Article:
The Consumer Isn't Really in Control

Why Agencies Need to Counsel Marketers That Their Brands' Narrative Is Still in Their Hands

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Mike Wolfsohn
Mike Wolfsohn
When it comes to buzzwords and catchphrases, marketing professionals tend to fall into one of two camps: those who use them excessively, and those who roll their eyes at those who use them excessively.

I'm a proud member of the latter contingent.

Since the advent of the DVR and social media, "The consumer is in control" has been among the most popular refrains uttered by those in the business of counseling brands on how to connect with their audience. Unfortunately, this widely embraced platitude is a predicated on a fallacy: Consumers may have a louder voice than ever, but they're hardly in control.

For starters, let's look at the DVR, the device that gives consumers the ability to skip TV ads. Just because the audience isn't required to watch commercials does not place them in control of anything but their viewing habits. This is identical to the dynamic that still exists in print advertising: Ads are periodically placed in between the featured content and the audience has the option to ignore them when turning the page. So while TV viewers now have the option to avoid viewing ads, thereby increasing the onus on marketers to grab and hold consumers' attention, it never results in a brand forfeiting control of its narrative.

In fact, consider how much control consumers have actually lost in recent years. From behavioral targeting and re-marketing practices that result in ads that follow internet users from site to site to the use of personal information and photos in ads on social networks, consumers are increasingly finding themselves members of an involuntarily submissive, even ad-abused audience.

Now, some would argue that the instantaneous and sizable Twitter backlash Groupon suffered as a result of its controversial Super Bowl spot reflects a power shift that now favors consumers. But does it? That advertising is now subject to immediate, mass feedback does not mean marketers have given up control; it simply means they've lost the freedom to be thoughtless.

Furthermore, the abundant and accessible tools that allow consumers to create their own content does not make them proxies for a brand. In 2006, when Chevy created an application that allowed consumers to make a commercial for its Tahoe SUV, the brand failed to consider that its gas-guzzling truck might elicit some less-than-favorable submissions. This represents a loss of foresight on behalf of the brand, not a lack of control. For further evidence that consumers are not equipped to tell a brand's story, one need look no further than the user-generated, groin-gag-laden Super Bowl ads aired by Doritos and Pepsi in recent years.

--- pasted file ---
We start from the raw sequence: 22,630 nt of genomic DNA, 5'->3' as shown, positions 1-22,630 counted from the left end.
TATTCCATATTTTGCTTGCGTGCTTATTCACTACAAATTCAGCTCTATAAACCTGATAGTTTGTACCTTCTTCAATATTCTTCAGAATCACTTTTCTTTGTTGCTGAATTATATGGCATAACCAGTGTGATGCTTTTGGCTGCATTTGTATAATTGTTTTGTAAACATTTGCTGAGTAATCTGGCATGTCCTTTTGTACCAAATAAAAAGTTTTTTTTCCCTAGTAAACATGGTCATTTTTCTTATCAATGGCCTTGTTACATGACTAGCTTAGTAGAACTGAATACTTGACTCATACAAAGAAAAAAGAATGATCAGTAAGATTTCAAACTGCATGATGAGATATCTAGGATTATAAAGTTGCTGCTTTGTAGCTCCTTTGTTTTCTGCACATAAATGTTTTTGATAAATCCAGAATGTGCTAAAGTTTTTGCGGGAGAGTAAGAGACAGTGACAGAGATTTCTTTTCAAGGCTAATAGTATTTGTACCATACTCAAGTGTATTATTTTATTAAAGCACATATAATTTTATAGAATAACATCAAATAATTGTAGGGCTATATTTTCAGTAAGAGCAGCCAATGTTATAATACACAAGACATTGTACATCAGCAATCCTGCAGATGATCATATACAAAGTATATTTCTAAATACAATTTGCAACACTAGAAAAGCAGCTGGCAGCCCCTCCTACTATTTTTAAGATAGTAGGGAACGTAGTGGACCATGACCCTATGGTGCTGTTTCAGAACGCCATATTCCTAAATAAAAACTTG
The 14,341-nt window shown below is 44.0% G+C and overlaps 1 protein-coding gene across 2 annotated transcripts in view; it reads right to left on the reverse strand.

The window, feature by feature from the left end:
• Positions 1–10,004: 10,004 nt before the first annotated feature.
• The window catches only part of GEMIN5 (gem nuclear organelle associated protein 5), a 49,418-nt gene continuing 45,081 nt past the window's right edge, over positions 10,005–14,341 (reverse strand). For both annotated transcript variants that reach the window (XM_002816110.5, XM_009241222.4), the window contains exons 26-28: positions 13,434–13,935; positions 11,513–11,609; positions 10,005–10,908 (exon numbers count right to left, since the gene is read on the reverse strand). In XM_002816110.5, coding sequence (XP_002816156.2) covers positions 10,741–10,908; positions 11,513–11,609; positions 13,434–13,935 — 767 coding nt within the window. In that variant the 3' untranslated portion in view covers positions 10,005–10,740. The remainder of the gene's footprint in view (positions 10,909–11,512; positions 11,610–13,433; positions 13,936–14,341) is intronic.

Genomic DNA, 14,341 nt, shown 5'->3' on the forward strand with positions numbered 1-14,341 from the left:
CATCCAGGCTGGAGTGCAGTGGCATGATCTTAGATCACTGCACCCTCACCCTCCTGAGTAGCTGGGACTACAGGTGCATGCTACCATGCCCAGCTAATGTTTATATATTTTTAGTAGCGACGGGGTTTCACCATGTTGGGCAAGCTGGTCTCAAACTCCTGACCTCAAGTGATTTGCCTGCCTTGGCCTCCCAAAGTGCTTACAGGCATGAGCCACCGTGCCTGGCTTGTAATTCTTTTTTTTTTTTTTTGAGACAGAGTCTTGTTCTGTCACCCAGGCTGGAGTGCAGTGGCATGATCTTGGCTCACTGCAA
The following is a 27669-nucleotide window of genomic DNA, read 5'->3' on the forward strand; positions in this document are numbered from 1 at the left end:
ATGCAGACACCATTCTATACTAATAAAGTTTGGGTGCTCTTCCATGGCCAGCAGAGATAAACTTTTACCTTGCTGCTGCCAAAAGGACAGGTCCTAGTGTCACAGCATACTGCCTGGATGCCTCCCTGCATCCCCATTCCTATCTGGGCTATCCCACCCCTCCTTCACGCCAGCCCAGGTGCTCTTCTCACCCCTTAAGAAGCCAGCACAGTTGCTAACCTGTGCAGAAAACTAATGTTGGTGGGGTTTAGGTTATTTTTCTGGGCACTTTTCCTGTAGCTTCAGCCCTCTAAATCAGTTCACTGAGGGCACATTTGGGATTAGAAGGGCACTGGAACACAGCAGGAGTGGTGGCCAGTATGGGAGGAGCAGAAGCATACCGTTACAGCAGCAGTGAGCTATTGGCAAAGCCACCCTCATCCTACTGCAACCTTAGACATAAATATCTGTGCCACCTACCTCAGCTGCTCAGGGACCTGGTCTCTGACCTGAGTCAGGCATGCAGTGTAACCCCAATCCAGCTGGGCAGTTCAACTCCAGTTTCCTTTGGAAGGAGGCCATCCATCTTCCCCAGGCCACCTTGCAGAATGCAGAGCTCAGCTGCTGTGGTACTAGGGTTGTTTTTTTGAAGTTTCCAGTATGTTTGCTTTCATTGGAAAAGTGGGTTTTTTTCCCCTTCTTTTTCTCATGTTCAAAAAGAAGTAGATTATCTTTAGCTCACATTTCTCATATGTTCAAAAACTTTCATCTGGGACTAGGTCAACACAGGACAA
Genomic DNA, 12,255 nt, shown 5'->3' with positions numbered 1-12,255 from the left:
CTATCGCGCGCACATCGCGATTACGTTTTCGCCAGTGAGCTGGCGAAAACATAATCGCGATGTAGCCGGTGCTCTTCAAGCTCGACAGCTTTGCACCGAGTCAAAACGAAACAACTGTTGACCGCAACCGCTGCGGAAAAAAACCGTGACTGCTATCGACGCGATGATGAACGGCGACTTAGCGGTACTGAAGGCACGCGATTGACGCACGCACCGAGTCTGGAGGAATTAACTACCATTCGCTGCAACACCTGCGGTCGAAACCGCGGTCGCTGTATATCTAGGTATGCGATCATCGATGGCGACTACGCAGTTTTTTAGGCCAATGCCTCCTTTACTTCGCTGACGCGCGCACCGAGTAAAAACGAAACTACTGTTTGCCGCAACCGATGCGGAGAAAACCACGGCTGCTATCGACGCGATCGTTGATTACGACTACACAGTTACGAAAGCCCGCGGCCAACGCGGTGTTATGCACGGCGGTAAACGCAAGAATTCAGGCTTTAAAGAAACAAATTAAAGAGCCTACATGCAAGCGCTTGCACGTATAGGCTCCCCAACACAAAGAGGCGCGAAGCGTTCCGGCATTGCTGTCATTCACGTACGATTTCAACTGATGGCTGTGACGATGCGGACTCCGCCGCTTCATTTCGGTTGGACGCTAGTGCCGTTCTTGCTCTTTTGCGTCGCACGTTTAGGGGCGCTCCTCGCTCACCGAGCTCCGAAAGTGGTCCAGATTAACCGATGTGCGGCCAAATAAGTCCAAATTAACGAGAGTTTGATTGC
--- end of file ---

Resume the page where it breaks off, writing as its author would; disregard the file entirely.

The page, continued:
Many people consider the recent Gap logo fiasco to be an example of the consumer's new-found authority. When Gap tried to introduce a new logo that was unanimously and vociferously panned online, the retailer within a matter of days reverted to its former, iconic visual identity.

But let's consider a similar situation that had a vastly different result. The Sci-Fi channel endured widespread disapproval after announcing its rebranding effort in 2009 to change its name to Syfy, but the network stuck to its guns. Within a few months, not only had the dissent all but disappeared, the network was also on its way to setting several viewership records -- further reinforcing the idea that brands are not beholden to the whims of consumers.

I'm a passionate advocate for digital and social media. I firmly believe in and constantly preach the importance of reacting to the needs, requests and sentiment of consumers. Additionally, building an online community and empowering it to amplify a brand message is fundamental to almost all of the strategies we develop for clients. But I simply don't buy the idea that the consumer is in control.

This oft-cited apothegm is just a convenient excuse for advertisers and agencies that are unwilling to do the work required to shepherd a brand in a more complex media environment, or unhappy with the results they've garnered in their attempts to do so.

It's critical to distinguish a consumer's increased ability to amplify a brand's successes and failures from his or her actual control over the story a brand tells. In the purest sense, consumers have always wielded immense influence with their wallet. That their votes are now cast on public websites long before the ballots are counted on confidential P&Ls only makes it easier for marketers to react more quickly.

If brands were in "control" back when their only option was to launch expensive print, TV and out-of-home campaigns -- and then wait several months to see the sales data -- then, by comparison, modern media has made them practically omnipotent.

Mike Wolfsohn is founder-chief creative officer at High Wide & Handsome.
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